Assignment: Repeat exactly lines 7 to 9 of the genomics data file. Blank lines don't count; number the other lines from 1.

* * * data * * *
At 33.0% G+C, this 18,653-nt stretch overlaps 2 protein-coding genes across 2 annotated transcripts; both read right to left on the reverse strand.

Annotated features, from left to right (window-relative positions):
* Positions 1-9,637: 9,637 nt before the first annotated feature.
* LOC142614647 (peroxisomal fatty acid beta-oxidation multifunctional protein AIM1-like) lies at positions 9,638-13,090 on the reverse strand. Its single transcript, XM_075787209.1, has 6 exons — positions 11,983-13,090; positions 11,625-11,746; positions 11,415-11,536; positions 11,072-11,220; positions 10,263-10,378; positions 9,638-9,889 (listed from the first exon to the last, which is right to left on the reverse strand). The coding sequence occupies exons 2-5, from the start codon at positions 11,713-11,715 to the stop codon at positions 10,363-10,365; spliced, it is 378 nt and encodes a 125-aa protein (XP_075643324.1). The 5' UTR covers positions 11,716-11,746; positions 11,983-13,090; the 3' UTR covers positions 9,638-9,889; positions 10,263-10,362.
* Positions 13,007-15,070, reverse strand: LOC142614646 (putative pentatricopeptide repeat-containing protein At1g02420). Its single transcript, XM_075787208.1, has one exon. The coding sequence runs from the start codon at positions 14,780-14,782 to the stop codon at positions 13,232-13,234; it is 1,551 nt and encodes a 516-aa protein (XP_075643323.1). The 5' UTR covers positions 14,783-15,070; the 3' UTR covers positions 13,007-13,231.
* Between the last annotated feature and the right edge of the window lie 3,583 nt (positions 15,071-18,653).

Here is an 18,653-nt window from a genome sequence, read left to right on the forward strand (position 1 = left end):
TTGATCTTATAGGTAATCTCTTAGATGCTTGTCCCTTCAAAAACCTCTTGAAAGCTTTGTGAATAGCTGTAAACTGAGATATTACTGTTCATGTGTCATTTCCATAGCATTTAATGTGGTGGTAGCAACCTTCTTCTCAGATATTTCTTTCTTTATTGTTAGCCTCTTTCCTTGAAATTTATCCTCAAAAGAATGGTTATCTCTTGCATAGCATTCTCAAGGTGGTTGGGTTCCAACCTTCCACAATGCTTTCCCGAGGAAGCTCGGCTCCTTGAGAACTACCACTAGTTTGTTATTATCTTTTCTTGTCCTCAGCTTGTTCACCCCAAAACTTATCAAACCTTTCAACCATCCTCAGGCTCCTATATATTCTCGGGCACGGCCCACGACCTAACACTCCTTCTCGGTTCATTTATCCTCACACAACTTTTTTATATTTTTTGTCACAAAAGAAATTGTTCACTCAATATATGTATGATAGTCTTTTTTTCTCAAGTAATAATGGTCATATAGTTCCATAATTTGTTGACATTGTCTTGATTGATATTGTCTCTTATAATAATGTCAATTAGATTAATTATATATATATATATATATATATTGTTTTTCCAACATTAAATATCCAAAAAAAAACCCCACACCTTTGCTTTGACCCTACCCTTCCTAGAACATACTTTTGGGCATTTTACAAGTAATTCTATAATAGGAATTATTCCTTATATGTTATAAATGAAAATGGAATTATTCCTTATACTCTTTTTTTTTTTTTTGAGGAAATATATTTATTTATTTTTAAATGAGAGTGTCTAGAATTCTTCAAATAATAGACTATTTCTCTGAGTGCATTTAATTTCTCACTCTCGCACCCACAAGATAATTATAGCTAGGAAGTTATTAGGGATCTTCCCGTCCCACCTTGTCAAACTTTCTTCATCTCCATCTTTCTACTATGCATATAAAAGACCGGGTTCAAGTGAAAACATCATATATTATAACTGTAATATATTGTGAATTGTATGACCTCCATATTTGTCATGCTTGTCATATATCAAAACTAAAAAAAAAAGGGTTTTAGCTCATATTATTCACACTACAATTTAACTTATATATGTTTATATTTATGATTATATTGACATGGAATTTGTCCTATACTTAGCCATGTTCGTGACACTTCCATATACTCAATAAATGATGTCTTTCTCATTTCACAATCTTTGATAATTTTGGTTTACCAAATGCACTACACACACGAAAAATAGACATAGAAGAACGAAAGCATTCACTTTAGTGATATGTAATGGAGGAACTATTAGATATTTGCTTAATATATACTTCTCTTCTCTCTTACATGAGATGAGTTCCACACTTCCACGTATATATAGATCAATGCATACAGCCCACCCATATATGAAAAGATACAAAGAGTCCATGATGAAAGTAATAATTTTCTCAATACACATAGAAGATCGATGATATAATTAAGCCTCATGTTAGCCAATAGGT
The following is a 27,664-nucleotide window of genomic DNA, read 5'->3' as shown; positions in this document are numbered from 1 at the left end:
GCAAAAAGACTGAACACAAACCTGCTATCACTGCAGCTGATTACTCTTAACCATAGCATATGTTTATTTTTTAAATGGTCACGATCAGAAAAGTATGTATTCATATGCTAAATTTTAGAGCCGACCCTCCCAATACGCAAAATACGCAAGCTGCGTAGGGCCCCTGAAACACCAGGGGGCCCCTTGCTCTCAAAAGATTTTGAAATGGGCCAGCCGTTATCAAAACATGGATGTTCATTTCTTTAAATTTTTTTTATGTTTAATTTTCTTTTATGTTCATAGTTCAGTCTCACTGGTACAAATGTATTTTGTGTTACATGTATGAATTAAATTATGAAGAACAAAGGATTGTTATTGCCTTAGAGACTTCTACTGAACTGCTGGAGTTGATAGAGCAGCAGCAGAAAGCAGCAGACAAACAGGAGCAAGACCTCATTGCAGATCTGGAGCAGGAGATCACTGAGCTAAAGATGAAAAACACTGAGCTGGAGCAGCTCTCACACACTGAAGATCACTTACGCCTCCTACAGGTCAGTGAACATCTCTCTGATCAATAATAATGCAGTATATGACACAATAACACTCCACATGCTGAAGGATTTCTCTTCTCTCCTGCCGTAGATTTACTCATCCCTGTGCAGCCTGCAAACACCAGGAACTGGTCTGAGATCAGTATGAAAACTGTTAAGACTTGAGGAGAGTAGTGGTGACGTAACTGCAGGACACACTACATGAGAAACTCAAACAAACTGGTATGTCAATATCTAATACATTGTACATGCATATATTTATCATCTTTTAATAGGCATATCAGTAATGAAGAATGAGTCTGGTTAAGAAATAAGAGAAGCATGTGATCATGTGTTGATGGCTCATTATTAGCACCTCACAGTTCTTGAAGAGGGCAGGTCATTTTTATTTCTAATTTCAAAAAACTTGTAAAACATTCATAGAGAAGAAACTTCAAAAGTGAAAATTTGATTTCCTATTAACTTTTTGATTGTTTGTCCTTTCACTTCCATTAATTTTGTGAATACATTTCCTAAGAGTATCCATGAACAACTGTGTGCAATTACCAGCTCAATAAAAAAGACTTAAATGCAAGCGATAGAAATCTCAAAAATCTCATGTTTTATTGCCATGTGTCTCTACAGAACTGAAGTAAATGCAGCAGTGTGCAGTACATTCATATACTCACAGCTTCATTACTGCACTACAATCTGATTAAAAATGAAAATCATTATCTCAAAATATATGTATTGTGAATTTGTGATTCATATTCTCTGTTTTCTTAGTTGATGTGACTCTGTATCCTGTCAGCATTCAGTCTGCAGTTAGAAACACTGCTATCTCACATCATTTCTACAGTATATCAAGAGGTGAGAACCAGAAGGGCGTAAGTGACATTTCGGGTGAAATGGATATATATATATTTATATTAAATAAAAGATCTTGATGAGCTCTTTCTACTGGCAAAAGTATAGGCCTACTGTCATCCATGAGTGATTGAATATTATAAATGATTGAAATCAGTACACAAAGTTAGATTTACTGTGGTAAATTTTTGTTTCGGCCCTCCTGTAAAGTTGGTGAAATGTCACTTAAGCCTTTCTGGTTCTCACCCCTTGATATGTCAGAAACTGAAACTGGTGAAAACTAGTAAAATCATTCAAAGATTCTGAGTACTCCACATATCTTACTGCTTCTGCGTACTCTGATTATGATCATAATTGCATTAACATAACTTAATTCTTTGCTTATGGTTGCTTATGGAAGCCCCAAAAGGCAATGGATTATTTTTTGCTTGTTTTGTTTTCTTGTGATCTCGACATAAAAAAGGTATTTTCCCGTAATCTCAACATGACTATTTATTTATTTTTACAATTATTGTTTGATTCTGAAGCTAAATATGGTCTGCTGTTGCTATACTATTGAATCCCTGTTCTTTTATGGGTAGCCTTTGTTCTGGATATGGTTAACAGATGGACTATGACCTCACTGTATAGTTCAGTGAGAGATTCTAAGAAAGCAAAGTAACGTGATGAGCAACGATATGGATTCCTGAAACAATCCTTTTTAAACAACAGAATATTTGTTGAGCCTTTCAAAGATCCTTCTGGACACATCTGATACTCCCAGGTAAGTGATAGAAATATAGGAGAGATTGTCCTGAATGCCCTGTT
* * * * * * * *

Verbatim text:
Here is an 18,653-nt window from a genome sequence, read left to right on the forward strand (position 1 = left end):
TTGATCTTATAGGTAATCTCTTAGATGCTTGTCCCTTCAAAAACCTCTTGAAAGCTTTGTGAATAGCTGTAAACTGAGATATTACTGTTCATGTGTCATTTCCATAGCATTTAATGTGGTGGTAGCAACCTTCTTCTCAGATATTTCTTTCTTTATTGTTAGCCTCTTTCCTTGAAATTTATCCTCAAAAGAATGGTTATCTCTTGCATAGCATTCTCAAGGTGGTTGGGTTCCAACCTTCCACAATGCTTTCCCGAGGAAGCTCGGCTCCTTGAGAACTACCACTAGTTTGTTATTATCTTTTCTTGTCCTCAGCTTGTTCACCCCAAAACTTATCAAACCTTTCAACCATCCTCAGGCTCCTATATATTCTCGGGCACGGCCCACGACCTAACACTCCTTCTCGGTTCATTTATCCTCACACAACTTTTTTATATTTTTTGTCACAAAAGAAATTGTTCACTCAATATATGTATGATAGTCTTTTTTTCTCAAGTAATAATGGTCATATAGTTCCATAATTTGTTGACATTGTCTTGATTGATATTGTCTCTTATAATAATGTCAATTAGATTAATTATATATATATATATATATATATTGTTTTTCCAACATTAAATATCCAAAAAAAAACCCCACACCTTTGCTTTGACCCTACCCTTCCTAGAACATACTTTTGGGCATTTTACAAGTAATTCTATAATAGGAATTATTCCTTATATGTTATAAATGAAAATGGAATTATTCCTTATACTCTTTTTTTTTTTTTTGAGGAAATATATTTATTTATTTTTAAATGAGAGTGTCTAGAATTCTTCAAATAATAGACTATTTCTCTGAGTGCATTTAATTTCTCACTCTCGCACCCACAAGATAATTATAGCTAGGAAGTTATTAGGGATCTTCCCGTCCCACCTTGTCAAACTTTCTTCATCTCCATCTTTCTACTATGCATATAAAAGACCGGGTTCAAGTGAAAACATCATATATTATAACTGTAATATATTGTGAATTGTATGACCTCCATATTTGTCATGCTTGTCATATATCAAAACTAAAAAAAAAAGGGTTTTAGCTCATATTATTCACACTACAATTTAACTTATATATGTTTATATTTATGATTATATTGACATGGAATTTGTCCTATACTTAGCCATGTTCGTGACACTTCCATATACTCAATAAATGATGTCTTTCTCATTTCACAATCTTTGATAATTTTGGTTTACCAAATGCACTACACACACGAAAAATAGACATAGAAGAACGAAAGCATTCACTTTAGTGATATGTAATGGAGGAACTATTAGATATTTGCTTAATATATACTTCTCTTCTCTCTTACATGAGATGAGTTCCACACTTCCACGTATATATAGATCAATGCATACAGCCCACCCATATATGAAAAGATACAAAGAGTCCATGATGAAAGTAATAATTTTCTCAATACACATAGAAGATCGATGATATAATTAAGCCTCATGTTAGCCAATAGGT
The following is a 27,664-nucleotide window of genomic DNA, read 5'->3' as shown; positions in this document are numbered from 1 at the left end: